Jenny Brook’s New Tunbridge Home

Picture 3The Jenny Brook Bluegrass Festival has a new home – Tunbridge, Vermont – and a more ambitious focus this year.

The latter, says founder/director Candi Sawyer, is a circumstance born of necessity.  The venue change required the four-day festival to begin a week earlier than usual.  Many performers who’d played Jenny Brook in years past were already committed to another regional event.

“I didn’t have a lot of local bands to choose from, so we just had to jump up to the next level,” says Sawyer.

So while a lot of the performers are new to Sawyer’s festival (which begins with a Wednesday night barn dance and continues through Sunday), they are well known in the bluegrass circuit, says Sawyer.

Relocating the festival’s home since its start nine years ago was simpler, says Sawyer.  “We had to move out of Weston we ran out of room. We had to relocate or cancel.”

“It’s too good a festival to let go.”

Sawyer is particularly looking forward to the Next Best Thing, a new band from Nashville featuring Rhonda Vincent’s daughters Sally and Tensel Sandker.

“They are hot out of the box,” says Sawyer, “I think that’s gonna turn some heads. I’m kind of excited because in years to come I can say I got them when they were brand new.”

The Katahdin Valley Boys from Maine and the Boston-based Reunion Band will perform at Jenny Brook for the first time this year.  Breakin’ Strings, a six-member group from Maine, appeared in a festival showcase last year and finished second to a preteen fiddler.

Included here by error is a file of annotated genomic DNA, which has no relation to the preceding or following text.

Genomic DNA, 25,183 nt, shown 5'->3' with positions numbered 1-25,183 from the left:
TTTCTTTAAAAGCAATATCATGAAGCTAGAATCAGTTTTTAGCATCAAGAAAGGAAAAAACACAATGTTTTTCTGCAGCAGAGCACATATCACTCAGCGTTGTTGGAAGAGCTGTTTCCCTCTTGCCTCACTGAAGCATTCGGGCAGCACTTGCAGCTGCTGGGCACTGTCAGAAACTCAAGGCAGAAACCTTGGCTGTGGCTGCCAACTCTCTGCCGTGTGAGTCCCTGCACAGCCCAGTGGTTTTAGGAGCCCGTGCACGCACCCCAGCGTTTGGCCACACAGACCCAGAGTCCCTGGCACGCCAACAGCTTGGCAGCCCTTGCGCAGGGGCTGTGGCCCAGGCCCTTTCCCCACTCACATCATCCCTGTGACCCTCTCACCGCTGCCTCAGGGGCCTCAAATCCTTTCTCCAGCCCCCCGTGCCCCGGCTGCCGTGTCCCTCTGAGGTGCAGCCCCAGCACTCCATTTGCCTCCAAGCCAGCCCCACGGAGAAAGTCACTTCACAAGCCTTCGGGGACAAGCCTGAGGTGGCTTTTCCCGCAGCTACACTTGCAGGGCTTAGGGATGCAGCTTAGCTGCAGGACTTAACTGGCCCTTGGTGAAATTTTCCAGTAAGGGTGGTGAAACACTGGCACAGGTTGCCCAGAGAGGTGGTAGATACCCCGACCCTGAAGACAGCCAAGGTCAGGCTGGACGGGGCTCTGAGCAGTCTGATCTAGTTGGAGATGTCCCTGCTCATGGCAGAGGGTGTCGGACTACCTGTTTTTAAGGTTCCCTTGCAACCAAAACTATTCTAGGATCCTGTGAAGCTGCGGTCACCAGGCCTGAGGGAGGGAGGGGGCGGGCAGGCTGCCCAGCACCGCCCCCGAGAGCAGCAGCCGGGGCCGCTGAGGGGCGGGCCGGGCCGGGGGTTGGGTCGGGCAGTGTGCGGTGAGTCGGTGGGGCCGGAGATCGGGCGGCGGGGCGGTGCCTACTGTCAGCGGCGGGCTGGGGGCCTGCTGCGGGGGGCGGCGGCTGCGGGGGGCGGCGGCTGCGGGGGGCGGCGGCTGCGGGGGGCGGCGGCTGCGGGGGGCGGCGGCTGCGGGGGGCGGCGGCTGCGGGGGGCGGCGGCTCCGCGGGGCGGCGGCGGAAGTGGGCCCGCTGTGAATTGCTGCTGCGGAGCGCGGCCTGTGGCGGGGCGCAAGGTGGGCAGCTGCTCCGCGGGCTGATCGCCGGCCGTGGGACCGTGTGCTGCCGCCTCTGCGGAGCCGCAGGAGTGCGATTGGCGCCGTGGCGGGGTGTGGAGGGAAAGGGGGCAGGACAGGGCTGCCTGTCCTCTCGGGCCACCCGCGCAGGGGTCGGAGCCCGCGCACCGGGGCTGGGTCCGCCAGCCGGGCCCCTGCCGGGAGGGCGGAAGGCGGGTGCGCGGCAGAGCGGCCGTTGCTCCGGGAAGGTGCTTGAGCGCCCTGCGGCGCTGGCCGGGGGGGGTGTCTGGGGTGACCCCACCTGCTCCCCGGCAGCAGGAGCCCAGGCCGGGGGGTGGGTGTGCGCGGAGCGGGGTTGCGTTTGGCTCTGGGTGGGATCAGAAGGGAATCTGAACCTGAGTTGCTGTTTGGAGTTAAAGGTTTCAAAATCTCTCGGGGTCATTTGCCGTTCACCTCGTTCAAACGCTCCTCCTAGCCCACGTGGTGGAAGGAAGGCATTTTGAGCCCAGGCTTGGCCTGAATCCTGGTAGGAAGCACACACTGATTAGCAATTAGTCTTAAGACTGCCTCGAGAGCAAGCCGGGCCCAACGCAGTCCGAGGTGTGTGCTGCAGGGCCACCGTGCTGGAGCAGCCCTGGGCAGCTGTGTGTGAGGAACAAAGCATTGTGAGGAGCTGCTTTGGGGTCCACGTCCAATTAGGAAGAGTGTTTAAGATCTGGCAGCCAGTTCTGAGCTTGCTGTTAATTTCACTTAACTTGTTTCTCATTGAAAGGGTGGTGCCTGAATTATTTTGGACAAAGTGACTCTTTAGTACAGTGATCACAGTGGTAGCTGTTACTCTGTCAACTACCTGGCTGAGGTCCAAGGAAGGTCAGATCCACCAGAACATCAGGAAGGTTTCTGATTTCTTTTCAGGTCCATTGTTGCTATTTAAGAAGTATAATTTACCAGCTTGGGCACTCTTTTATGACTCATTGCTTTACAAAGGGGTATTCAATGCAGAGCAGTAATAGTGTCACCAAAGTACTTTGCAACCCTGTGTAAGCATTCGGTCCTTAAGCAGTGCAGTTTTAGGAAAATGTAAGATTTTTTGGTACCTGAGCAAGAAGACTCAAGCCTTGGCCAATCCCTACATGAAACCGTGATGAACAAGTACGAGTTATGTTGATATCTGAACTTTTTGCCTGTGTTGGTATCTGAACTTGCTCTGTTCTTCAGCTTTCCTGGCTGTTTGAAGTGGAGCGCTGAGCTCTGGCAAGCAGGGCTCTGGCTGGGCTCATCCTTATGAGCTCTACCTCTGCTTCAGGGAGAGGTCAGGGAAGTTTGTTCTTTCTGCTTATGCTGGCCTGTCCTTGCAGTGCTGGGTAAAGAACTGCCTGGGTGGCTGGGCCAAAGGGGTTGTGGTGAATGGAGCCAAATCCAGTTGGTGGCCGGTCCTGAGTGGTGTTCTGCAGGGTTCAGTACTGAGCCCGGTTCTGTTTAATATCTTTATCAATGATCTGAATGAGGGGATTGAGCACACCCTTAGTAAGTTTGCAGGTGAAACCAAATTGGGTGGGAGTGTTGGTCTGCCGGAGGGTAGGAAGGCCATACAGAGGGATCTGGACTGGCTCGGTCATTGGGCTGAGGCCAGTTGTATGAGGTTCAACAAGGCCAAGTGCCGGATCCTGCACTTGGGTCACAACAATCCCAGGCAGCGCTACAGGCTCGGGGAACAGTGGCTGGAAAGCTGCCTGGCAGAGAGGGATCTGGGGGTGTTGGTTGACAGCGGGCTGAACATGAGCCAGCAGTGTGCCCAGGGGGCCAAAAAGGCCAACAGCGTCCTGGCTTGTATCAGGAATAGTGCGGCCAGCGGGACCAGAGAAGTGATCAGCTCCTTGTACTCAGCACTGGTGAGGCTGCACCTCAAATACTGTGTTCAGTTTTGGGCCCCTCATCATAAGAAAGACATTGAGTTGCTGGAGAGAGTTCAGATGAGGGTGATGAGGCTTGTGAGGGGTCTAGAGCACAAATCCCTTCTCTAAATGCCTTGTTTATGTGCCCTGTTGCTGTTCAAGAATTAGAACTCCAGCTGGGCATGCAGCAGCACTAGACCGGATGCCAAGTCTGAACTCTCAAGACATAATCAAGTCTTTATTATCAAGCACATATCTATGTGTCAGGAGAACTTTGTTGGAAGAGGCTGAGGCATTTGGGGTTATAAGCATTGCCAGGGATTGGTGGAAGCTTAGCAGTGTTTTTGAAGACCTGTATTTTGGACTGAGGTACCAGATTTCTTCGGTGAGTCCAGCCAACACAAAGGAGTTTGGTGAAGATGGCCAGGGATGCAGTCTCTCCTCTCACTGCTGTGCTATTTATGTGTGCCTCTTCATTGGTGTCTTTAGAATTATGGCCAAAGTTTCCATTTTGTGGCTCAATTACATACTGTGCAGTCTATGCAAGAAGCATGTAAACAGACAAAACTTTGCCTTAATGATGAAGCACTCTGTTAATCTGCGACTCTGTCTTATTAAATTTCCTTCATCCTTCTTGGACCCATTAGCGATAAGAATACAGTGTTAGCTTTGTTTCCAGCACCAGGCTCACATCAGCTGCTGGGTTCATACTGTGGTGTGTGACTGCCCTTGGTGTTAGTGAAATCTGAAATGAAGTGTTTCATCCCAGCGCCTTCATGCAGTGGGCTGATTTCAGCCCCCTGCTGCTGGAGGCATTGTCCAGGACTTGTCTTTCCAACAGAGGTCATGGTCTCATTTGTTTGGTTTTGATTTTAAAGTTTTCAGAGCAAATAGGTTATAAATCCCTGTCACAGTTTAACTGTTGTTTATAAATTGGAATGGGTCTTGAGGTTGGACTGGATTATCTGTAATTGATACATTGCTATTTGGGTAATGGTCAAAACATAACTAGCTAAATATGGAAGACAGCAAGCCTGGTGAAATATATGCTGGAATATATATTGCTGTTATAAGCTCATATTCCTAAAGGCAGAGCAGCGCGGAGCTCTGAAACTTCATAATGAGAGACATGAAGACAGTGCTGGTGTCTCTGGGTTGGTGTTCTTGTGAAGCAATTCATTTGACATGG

“I really think they should have come in first,” says Sawyer.  “They had the whole thing, the emcee work, they were dressed well – the whole package.”

So Breakin’ Strings was asked to perform Friday, Saturday and Sunday.  “I like to give credit where credit’s due,” explains Candi.

Sawyer was able to book a few bands from past festivals, including the Pine Hill Ramblers, Bear Tracks, Plexigrass and perennial headliners the Gibson Brothers.  Though she didn’t ask for the changes, Candi is optimistic.

“I think it happened for a reason, and we’re going to have a bigger variety this year.”

The new location allows for more activities like Wednesday’s barn dance.  Though dismantling the stage in Weston was bittersweet, the move to Tunbridge was, she says, elating: